I was desperate and blustering, but it seemed to work. Begging them to let us go would have been an admission of guilt, so instead I asked them to let us stay the night. The first lieutenant faltered and glanced down at my papers once more. He even offered me a chair. As I sat down, the heavy door creaked open and a group of soldiers shuffled in. They were returning from patrol. Gathering round the first lieutenant, they peered alternately at me, at Young-min, and at the identification papers.
A second lieutenant of the patrol came up to me and asked, "Do you know Seo Jung-hwan?" I had never heard the name and felt like I was failing a test. But Young-min jumped up from his chair.
"Seo Jung-hwan from Kimchaek City? The boy whose father is the party secretary for Kimchaek?"
The second lieutenant became noticeably excited. "Yes, that's him! Comrade First Lieutenant, he knows my old classmate Jung-hwan!" I remained seated in a daze. The first lieutenant's face displayed an expression of contempt as he looked at the second lieutenant and Young-min, who had begun to chatter away like old friends. I mustered my courage once more and shouted, "Hey! You really know Jung-hwan?"
"Yes, sir! We go back a long way. "
"How wonderful! An old friend of a dear friend, and so far from home. We've been looking for somewhere to stay for the night. Will you put us up?" Before anyone could protest, I took out a bottle of expensive Western cognac and six packets of Marlboro cigarettes. There is nothing more precious to a North Korean soldier than alcohol and cigarettes. While cash served well as a bribe, cigarettes were a more prestigious commodity, especially if they were a foreign brand. Besides personal items, I had packed my rucksack with three boxes of Marlboro cigarettes and two bottles of cognac, in preparation for just this kind of occasion. As the first lieutenant saw the alcohol and cigarettes, his eyes lit up.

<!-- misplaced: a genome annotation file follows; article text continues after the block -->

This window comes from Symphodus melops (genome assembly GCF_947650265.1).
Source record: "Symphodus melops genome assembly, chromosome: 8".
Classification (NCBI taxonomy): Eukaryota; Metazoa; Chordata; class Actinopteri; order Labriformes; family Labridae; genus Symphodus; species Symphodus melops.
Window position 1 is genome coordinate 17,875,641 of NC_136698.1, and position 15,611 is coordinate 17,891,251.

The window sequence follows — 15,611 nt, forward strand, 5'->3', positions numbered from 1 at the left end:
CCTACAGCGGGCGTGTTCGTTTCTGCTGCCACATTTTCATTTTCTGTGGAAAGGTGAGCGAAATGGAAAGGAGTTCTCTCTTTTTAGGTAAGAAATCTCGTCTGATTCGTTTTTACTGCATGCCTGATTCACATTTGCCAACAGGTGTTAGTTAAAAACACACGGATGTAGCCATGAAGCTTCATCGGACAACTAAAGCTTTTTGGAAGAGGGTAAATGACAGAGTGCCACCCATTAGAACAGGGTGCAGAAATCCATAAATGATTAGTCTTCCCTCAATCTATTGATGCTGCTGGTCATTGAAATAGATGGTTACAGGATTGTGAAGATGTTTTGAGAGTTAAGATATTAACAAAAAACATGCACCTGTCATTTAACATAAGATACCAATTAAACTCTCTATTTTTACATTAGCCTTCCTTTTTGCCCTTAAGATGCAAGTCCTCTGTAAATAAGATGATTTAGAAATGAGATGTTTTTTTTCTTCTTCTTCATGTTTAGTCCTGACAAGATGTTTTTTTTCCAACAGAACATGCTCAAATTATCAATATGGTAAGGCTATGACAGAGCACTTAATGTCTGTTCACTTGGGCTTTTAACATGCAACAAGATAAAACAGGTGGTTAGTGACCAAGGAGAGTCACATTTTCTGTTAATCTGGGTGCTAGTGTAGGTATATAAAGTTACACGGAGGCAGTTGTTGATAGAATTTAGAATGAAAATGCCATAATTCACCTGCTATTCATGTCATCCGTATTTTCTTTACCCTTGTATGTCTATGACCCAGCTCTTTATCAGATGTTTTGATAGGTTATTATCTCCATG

Even the most basic rations for soldiers were intermittent, and not only that, foreign goods exuded an intoxicating aura: tokens of the Other World that exists beyond the borders. One of the soldiers exclaimed that this was the first time in his life that he would get to try Western liquor, and the first lieutenant proceeded to distribute the cigarettes to his men as if they were his own gifts.
Provided with prickly military blankets for the night, we lay awake listening to the snoring of soldiers, as well as to the change of patrols with each passing hour. As each group of soldiers set off, they took over the weapons of the previous shift and armed themselves with spare cartridges and hand grenades. The metallic noises screeched, Death to the traitor! I prodded Young-min lightly, and saw that he too was unable to sleep. Time crept by as we lay awake in the cold.
The next morning, we left the guard post with a letter from the second lieutenant addressed to Seo Jung-hwan. A group of soldiers waved good-bye and we reciprocated awkwardly. As soon as we were out of their sight, we high-fived each other and excitedly recounted moments from the night before, albeit in a low voice. But our footsteps soon turned heavy. The border area was much more tightly controlled and tense than the tranquil countryside we had imagined from Pyongyang.
Young-min spoke first. "Should we go home?"
Facing each other, we slumped down onto a disused section of railway track that stretched along the Tumen River.